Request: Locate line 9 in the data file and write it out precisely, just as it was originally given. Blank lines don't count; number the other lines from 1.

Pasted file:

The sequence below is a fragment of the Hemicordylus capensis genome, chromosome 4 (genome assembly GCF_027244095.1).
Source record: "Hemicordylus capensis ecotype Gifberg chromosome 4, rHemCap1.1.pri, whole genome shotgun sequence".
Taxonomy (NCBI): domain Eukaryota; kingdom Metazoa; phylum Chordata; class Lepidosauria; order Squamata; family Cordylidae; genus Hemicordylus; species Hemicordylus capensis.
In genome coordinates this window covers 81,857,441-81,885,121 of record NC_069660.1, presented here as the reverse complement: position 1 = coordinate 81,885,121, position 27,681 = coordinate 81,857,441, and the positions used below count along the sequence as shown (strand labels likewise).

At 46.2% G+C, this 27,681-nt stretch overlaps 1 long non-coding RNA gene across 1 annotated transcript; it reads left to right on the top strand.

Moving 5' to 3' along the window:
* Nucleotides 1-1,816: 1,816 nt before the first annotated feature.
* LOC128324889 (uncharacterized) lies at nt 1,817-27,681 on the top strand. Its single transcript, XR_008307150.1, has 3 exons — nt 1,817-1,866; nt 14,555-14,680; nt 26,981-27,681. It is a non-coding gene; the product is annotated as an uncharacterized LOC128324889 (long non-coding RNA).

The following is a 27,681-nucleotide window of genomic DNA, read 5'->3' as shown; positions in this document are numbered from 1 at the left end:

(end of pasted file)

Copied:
The following is a 27,681-nucleotide window of genomic DNA, read 5'->3' as shown; positions in this document are numbered from 1 at the left end: